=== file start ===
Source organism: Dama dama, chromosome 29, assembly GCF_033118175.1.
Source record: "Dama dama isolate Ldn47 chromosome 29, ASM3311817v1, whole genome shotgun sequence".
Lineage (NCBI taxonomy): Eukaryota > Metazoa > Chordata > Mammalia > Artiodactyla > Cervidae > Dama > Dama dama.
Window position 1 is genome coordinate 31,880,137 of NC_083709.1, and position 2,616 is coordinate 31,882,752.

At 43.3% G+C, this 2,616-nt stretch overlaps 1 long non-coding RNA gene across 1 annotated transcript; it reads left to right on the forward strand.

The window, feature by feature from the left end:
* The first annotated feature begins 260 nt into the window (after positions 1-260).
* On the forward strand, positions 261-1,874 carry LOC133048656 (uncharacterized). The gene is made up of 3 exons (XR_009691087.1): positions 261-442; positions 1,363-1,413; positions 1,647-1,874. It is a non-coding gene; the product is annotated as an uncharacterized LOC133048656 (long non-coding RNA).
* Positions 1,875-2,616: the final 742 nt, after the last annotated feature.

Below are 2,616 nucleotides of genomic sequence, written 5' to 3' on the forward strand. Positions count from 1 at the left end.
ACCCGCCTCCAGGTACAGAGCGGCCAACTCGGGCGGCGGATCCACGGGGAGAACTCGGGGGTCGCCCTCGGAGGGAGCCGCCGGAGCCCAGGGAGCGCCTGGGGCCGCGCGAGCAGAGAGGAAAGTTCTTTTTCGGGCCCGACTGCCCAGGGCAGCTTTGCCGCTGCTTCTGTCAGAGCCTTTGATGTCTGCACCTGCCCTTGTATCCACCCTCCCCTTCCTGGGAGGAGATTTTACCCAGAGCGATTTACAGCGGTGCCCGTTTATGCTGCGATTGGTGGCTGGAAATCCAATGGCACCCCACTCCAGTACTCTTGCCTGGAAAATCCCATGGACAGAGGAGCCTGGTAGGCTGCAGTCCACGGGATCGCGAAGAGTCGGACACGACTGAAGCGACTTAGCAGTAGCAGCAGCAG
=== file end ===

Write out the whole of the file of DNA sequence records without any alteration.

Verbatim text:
Source organism: Dama dama, chromosome 29, assembly GCF_033118175.1.
Source record: "Dama dama isolate Ldn47 chromosome 29, ASM3311817v1, whole genome shotgun sequence".
Lineage (NCBI taxonomy): Eukaryota > Metazoa > Chordata > Mammalia > Artiodactyla > Cervidae > Dama > Dama dama.
Window position 1 is genome coordinate 31,880,137 of NC_083709.1, and position 2,616 is coordinate 31,882,752.

At 43.3% G+C, this 2,616-nt stretch overlaps 1 long non-coding RNA gene across 1 annotated transcript; it reads left to right on the forward strand.

The window, feature by feature from the left end:
* The first annotated feature begins 260 nt into the window (after positions 1-260).
* On the forward strand, positions 261-1,874 carry LOC133048656 (uncharacterized). The gene is made up of 3 exons (XR_009691087.1): positions 261-442; positions 1,363-1,413; positions 1,647-1,874. It is a non-coding gene; the product is annotated as an uncharacterized LOC133048656 (long non-coding RNA).
* Positions 1,875-2,616: the final 742 nt, after the last annotated feature.

Below are 2,616 nucleotides of genomic sequence, written 5' to 3' on the forward strand. Positions count from 1 at the left end.
ACCCGCCTCCAGGTACAGAGCGGCCAACTCGGGCGGCGGATCCACGGGGAGAACTCGGGGGTCGCCCTCGGAGGGAGCCGCCGGAGCCCAGGGAGCGCCTGGGGCCGCGCGAGCAGAGAGGAAAGTTCTTTTTCGGGCCCGACTGCCCAGGGCAGCTTTGCCGCTGCTTCTGTCAGAGCCTTTGATGTCTGCACCTGCCCTTGTATCCACCCTCCCCTTCCTGGGAGGAGATTTTACCCAGAGCGATTTACAGCGGTGCCCGTTTATGCTGCGATTGGTGGCTGGAAATCCAATGGCACCCCACTCCAGTACTCTTGCCTGGAAAATCCCATGGACAGAGGAGCCTGGTAGGCTGCAGTCCACGGGATCGCGAAGAGTCGGACACGACTGAAGCGACTTAGCAGTAGCAGCAGCAG